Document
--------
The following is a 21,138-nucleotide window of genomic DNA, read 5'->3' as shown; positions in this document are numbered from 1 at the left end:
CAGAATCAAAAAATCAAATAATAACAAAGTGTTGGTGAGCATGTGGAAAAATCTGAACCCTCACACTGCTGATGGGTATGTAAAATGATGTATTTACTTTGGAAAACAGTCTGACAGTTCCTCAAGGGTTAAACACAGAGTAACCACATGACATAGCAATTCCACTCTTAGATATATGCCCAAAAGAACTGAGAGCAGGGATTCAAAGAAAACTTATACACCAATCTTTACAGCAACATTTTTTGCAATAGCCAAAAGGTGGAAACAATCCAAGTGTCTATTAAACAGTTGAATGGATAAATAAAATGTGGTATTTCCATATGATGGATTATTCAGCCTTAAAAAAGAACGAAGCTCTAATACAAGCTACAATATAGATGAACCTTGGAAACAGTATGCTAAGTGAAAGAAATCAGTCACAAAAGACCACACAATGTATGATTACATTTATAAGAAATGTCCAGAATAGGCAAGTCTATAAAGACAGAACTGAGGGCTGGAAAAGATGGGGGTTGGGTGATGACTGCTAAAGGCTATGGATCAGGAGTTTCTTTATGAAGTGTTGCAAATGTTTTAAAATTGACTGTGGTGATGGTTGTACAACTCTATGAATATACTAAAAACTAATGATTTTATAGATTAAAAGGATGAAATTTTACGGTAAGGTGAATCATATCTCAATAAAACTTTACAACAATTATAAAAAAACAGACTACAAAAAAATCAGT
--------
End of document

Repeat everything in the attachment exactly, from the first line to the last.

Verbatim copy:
The following is a 21,138-nucleotide window of genomic DNA, read 5'->3' as shown; positions in this document are numbered from 1 at the left end:
CAGAATCAAAAAATCAAATAATAACAAAGTGTTGGTGAGCATGTGGAAAAATCTGAACCCTCACACTGCTGATGGGTATGTAAAATGATGTATTTACTTTGGAAAACAGTCTGACAGTTCCTCAAGGGTTAAACACAGAGTAACCACATGACATAGCAATTCCACTCTTAGATATATGCCCAAAAGAACTGAGAGCAGGGATTCAAAGAAAACTTATACACCAATCTTTACAGCAACATTTTTTGCAATAGCCAAAAGGTGGAAACAATCCAAGTGTCTATTAAACAGTTGAATGGATAAATAAAATGTGGTATTTCCATATGATGGATTATTCAGCCTTAAAAAAGAACGAAGCTCTAATACAAGCTACAATATAGATGAACCTTGGAAACAGTATGCTAAGTGAAAGAAATCAGTCACAAAAGACCACACAATGTATGATTACATTTATAAGAAATGTCCAGAATAGGCAAGTCTATAAAGACAGAACTGAGGGCTGGAAAAGATGGGGGTTGGGTGATGACTGCTAAAGGCTATGGATCAGGAGTTTCTTTATGAAGTGTTGCAAATGTTTTAAAATTGACTGTGGTGATGGTTGTACAACTCTATGAATATACTAAAAACTAATGATTTTATAGATTAAAAGGATGAAATTTTACGGTAAGGTGAATCATATCTCAATAAAACTTTACAACAATTATAAAAAAACAGACTACAAAAAAATCAGT